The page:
Flight from Dubai crashes in Rostov-on-Don on repeated landing attempt, says Russian ministry
The Wall Street Journal
By LAURA MILLS and JON OSTROWER
Updated March 19, 2016 11:43 a.m. ET
A FlyDubai airliner crashed in the southern Russian city of Rostov-on-Don early Saturday, killing all 62 people aboard, according to the Russian Emergency Ministry.
The Boeing Co. 737-800 crashed during a repeated landing attempt at the city’s airport, according to the ministry.
The cause of the crash wasn’t immediately clear. Flight-tracking website FlightRadar24 said the plane had been climbing after a second landing attempt when it suddenly began to fall at rapid speed. Previously, local authorities had said that the plane’s wing had touched the runway upon a second landing attempt, causing it to break apart.
Closed-circuit television footage appeared to show an object hitting the ground at a fast speed, followed by an explosion.
Russia’s Investigative Committee said it had opened a criminal probe and was considering “error by the plane’s crew, technical malfunction on board, bad weather conditions and other factors” among the possible reasons for the crash. One of the plane’s flight recorders has been recovered from the scene, the committee said.
FlyDubai said flight FZ981 departed from Dubai International Airport at 10:20 p.m. local time Friday (2:20 p.m. ET) and was bound for Rostov-on-Don. The crash occurred at the destination about 3:50 a.m. local time Saturday, it added.
Of those on board, 55 were passengers and seven were crew members, the ministry said. The airline said the nationalities of the passengers included 44 Russians, eight Ukrainians, two Indians and one Uzbek.
According to FlightRadar, between the FlyDubai plane’s first and second landing attempts, another aircraft tried to land at the airport and diverted elsewhere.
FlyDubai said it was working with authorities to find out what caused the crash. “We do not know all of the details of the incident but we are working closely with all the authorities to establish precisely what happened,” Ghaith Al Ghaith, FlyDubai’s chief executive, said at a news conference in Dubai. A team is leaving for Russia soon to help with the investigations, he added.
Mr. Ghaith said the crew flying the plane was experienced. The pilot had logged around 5,900 flight hours in his career, with the copilot having flown 5,700 hours.
The plane, which was built in 2011, underwent regularly scheduled major maintenance in January.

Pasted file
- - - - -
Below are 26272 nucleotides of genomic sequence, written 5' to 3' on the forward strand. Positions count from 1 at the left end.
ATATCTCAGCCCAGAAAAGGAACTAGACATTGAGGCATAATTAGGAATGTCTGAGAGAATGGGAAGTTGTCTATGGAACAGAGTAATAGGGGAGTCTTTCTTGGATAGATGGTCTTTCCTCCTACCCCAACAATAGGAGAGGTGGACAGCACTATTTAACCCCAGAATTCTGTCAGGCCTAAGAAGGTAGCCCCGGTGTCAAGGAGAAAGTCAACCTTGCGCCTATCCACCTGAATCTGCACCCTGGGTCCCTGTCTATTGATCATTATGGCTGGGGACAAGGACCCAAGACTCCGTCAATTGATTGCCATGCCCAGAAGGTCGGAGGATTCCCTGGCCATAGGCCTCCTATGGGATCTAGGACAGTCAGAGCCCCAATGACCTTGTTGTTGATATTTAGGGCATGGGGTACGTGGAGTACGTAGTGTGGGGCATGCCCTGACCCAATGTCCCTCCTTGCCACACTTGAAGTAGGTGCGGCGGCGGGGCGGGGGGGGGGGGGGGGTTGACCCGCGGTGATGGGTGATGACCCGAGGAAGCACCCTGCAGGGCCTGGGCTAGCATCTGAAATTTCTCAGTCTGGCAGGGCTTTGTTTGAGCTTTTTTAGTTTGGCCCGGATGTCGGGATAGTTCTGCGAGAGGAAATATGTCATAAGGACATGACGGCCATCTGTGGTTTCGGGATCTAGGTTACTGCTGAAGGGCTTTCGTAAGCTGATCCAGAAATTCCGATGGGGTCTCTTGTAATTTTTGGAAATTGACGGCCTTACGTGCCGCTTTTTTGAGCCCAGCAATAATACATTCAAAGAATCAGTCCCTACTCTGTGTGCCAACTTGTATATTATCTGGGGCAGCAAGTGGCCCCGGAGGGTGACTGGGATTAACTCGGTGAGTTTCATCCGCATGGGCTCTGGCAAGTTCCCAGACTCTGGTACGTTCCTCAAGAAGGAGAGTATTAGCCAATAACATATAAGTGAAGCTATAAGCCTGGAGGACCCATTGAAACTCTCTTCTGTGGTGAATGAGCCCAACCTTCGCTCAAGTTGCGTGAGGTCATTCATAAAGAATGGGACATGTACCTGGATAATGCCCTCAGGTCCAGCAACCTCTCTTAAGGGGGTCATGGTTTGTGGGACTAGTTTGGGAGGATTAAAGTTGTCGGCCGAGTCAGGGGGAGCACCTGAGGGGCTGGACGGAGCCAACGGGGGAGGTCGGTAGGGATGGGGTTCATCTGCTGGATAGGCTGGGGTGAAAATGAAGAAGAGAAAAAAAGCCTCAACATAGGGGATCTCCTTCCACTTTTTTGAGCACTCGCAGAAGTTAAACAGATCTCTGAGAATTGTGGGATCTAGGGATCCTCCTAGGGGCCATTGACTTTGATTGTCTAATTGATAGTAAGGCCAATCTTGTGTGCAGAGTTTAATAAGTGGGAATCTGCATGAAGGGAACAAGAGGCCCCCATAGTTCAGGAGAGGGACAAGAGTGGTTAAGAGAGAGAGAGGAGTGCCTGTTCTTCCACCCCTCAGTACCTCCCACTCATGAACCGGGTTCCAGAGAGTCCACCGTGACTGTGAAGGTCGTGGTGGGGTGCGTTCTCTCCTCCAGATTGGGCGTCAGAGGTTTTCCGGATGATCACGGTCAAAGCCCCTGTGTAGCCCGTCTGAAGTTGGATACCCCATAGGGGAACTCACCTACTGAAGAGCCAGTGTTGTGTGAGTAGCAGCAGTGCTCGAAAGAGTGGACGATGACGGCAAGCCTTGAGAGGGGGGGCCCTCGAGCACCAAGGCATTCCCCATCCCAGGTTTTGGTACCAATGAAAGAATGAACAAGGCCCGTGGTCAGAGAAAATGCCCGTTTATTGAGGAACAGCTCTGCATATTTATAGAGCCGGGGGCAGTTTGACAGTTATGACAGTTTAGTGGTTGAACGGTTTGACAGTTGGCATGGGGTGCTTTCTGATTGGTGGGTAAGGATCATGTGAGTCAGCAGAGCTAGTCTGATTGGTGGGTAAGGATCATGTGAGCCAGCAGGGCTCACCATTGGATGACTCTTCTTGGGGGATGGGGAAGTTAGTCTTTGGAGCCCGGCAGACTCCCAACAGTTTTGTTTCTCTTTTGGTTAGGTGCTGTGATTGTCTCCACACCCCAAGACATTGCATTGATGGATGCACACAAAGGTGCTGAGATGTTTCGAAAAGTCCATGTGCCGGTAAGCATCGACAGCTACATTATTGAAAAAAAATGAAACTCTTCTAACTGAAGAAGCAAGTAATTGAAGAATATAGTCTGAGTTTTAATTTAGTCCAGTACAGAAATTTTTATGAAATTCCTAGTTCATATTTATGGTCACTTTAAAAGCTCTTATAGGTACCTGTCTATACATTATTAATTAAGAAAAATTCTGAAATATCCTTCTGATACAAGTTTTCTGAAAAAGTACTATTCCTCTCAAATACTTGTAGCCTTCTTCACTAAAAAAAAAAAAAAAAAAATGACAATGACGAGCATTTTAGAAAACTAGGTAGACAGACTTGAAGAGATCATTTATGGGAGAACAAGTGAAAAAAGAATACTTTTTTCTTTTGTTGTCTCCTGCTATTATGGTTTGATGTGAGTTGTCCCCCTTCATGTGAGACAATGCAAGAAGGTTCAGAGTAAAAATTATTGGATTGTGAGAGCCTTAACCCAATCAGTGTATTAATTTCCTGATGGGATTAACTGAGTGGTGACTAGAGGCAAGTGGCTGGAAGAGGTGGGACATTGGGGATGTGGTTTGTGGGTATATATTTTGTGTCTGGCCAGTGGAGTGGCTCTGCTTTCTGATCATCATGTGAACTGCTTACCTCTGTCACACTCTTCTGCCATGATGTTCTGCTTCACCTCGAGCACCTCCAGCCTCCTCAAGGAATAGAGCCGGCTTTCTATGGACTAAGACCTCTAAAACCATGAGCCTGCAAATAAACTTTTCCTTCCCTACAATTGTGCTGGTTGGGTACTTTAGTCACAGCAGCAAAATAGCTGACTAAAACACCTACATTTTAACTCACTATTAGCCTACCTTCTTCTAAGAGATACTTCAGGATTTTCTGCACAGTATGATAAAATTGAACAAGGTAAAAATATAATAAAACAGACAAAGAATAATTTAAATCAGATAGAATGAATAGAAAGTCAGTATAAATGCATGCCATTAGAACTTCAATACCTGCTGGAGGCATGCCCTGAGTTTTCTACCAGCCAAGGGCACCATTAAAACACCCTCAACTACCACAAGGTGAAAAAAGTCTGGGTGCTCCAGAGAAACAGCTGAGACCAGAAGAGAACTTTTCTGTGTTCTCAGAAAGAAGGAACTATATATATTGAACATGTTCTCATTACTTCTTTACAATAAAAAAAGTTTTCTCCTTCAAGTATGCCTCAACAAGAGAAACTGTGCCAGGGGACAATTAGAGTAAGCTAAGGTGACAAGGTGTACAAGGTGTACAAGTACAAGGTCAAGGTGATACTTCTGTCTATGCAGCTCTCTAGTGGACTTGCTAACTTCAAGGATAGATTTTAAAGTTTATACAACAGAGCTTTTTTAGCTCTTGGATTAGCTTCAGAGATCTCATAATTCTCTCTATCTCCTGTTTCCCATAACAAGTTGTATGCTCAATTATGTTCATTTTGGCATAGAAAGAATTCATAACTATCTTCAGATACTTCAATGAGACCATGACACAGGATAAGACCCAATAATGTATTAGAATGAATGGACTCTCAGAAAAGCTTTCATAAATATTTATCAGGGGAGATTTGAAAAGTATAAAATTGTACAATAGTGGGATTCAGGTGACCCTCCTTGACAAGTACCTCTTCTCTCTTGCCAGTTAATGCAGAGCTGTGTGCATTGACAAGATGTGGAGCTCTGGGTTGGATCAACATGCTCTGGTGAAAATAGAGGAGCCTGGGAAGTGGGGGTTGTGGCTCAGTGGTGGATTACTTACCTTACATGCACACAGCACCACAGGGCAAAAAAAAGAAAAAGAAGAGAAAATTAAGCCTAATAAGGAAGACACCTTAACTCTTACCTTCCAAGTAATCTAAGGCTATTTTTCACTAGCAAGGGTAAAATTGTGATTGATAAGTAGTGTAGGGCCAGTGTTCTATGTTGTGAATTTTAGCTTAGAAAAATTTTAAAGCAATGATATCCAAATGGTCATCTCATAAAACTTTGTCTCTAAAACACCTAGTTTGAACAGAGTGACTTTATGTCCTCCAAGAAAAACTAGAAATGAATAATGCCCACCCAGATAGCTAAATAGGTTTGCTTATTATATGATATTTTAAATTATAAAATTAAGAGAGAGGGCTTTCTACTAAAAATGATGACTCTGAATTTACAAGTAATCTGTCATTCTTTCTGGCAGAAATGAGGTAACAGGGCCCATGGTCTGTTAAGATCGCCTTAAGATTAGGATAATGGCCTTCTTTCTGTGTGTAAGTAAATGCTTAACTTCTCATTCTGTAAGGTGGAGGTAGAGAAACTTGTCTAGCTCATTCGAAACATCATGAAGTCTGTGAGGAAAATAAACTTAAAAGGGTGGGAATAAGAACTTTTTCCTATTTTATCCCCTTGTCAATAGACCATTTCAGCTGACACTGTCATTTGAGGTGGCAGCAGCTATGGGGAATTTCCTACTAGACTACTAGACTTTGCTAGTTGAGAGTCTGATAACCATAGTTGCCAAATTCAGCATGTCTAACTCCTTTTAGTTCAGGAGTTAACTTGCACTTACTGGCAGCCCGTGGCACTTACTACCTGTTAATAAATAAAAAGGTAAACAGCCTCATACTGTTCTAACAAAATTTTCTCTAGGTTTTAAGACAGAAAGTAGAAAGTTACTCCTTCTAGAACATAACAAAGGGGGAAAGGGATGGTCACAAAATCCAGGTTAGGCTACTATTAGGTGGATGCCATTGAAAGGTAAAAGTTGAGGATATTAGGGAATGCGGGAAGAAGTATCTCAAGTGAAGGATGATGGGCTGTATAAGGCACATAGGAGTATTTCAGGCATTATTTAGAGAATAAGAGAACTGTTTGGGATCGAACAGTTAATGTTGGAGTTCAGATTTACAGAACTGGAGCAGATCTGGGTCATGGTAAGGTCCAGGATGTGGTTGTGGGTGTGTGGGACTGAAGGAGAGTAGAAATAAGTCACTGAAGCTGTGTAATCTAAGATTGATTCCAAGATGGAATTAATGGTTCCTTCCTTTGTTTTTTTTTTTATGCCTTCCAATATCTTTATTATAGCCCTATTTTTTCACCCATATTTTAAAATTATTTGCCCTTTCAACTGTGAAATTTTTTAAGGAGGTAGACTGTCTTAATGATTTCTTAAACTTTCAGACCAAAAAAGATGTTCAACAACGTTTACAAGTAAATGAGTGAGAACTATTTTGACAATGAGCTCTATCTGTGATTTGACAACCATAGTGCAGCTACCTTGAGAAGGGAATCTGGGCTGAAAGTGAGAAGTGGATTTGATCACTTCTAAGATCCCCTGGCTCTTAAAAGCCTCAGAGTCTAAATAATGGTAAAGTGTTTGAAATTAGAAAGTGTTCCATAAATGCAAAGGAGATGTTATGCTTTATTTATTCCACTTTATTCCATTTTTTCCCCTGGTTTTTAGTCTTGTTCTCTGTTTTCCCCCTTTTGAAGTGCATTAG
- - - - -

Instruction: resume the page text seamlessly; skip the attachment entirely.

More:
Boeing said it would serve as a technical adviser to the Russian-led crash probe. The Chicago-based company said that under the direction of the U.S. National Transportation Safety Board it was launching a team to aid the investigation.
FlyDubai was set up in 2008 by the government of Dubai, which also owns Emirates, the largest airline in the world by international traffic. Sheikh Ahmed bin Saeed Al Maktoum heads both airlines.
The airline has sought to replicate the successful low-cost model pioneered by Southwest Airlines Co. Many of the carrier’s operational leaders are former U.S. airline executives.
Saturday’s crash is the worst in the airline’s short history and of its few notable safety incidents. In January 2015, one of its 737s came under fire during landing in Baghdad.
The fast-growing, low-cost carrier operates an all-Boeing 737-800 fleet and received its 50th aircraft in October, just over six years after the carrier took its first jet from the plane maker.
The last previous fatal accident involving a 737-800 occurred in 2010 when an Air India Express plane crashed on landing killing all 158 people onboard, according to the Aviation Safety Network, an accident tracking site affiliated with the not-for-profit Flight Safety Foundation. Investigators blamed pilot fatigue for the botched landing.
The event comes after the safest year in the history of commercial jet aviation world-wide. According to industry data, 2015 was the first year without a single passenger fatality as a result of a jetliner accident. Those numbers don’t include planes that are believed to have been brought down by a bomb or other intentional acts.
—Nicolas Parasie, Andy Pasztor and Robert Wall contributed to this article.
Original article can be found here: http://www.wsj.com